Well, here’s a new concept in energy production: braking regeneration.
Diane Cardwell writes at the NY Times, “Along Philadelphia’s busy Market-Frankford subway line, the trains behave like those of any transit system, slowing to halt at the platforms and picking up passengers.
“But more is happening than meets the eye. In an experimental system that is soon to be more widely adopted, every time the trains pull into certain stations, they recover the kinetic energy as they brake and channel it as electricity to battery banks at one of two substations.
“The batteries, managed by software, can then use that power to push the trains back out or to help modulate electricity flows on the grid.
“The system is unusual because the batteries are being used for more than just powering the trains, said Gary Fromer, senior vice president for distributed energy at Constellation, the power provider that will own and operate the system for the transportation authority.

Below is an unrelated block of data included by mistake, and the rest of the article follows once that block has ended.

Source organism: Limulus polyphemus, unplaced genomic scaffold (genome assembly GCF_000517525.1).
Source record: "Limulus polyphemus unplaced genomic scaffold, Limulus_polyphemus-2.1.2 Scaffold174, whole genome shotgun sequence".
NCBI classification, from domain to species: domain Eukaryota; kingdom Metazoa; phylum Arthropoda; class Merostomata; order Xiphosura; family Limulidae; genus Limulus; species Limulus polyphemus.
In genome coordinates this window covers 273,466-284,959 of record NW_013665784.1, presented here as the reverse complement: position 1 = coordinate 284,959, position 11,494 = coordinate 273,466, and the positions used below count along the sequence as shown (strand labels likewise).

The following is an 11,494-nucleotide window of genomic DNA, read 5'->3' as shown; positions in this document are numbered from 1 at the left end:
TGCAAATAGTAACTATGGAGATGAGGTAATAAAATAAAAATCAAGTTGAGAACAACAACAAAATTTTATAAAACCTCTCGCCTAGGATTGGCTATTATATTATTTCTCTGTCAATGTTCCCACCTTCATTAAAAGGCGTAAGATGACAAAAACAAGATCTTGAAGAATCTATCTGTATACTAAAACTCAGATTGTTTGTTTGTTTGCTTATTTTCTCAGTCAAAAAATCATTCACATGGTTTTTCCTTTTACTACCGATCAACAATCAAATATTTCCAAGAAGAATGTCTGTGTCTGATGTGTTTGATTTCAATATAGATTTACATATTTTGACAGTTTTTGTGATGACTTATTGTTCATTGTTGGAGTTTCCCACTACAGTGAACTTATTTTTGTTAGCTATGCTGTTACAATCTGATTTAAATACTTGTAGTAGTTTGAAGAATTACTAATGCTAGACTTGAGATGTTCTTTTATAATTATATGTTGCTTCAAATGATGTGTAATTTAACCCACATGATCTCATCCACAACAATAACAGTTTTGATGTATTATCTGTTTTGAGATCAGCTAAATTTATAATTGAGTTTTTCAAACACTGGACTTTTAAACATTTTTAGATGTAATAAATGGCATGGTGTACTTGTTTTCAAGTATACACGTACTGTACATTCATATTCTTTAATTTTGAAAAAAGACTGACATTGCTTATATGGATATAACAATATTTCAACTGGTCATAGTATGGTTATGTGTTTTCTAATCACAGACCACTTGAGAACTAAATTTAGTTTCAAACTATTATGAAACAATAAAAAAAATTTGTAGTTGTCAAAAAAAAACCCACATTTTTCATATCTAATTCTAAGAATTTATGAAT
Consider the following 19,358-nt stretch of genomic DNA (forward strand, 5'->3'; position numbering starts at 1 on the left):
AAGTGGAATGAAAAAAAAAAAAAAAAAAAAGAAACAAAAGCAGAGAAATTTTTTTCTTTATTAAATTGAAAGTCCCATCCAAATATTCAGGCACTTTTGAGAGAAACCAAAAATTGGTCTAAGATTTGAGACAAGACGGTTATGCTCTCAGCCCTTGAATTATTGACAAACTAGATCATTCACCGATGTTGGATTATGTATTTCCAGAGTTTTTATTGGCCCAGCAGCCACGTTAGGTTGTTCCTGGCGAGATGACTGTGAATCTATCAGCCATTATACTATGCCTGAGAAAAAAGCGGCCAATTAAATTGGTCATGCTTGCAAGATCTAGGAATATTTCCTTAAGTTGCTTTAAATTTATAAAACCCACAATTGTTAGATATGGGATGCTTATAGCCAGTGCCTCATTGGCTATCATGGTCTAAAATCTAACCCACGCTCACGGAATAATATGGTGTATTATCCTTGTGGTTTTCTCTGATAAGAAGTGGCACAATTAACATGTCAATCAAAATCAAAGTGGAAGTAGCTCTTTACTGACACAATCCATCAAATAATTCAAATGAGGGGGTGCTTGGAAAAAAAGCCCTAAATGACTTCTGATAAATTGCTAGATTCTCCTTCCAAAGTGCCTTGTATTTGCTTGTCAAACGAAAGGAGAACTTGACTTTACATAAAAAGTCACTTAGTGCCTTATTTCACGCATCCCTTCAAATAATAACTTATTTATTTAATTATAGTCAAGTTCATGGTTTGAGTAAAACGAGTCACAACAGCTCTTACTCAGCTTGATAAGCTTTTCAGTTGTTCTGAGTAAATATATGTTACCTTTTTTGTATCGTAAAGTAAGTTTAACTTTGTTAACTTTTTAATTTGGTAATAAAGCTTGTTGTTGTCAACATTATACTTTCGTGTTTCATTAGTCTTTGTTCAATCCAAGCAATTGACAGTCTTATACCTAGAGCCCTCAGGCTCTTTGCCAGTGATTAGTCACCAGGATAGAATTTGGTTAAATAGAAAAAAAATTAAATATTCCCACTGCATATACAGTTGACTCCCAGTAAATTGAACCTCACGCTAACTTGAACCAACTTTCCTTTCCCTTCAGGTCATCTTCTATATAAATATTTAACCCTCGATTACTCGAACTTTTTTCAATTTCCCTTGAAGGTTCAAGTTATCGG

“The electricity savings alone do not justify the battery costs, he said, so it was important to find another source of revenue, which comes from selling energy services to the grid. …
” ‘We don’t have to front the money and we’re reaping both savings and actually money coming back our way,’ said Jeffrey D. Knueppel, general manager of the transportation authority. The base technology of the system, known as regenerative braking, was one of the breakthroughs that allowed for the development of hybrid and electric cars like the Prius.” More here.
This reminds me of my 2012 post on inmates in Brazil who bike to create electricity — and reduce their sentences. And this post from 2013 about lighting schools by playing soccer. All hail to human ingenuity!
Photo: Jessica Kourkounis for The New York Times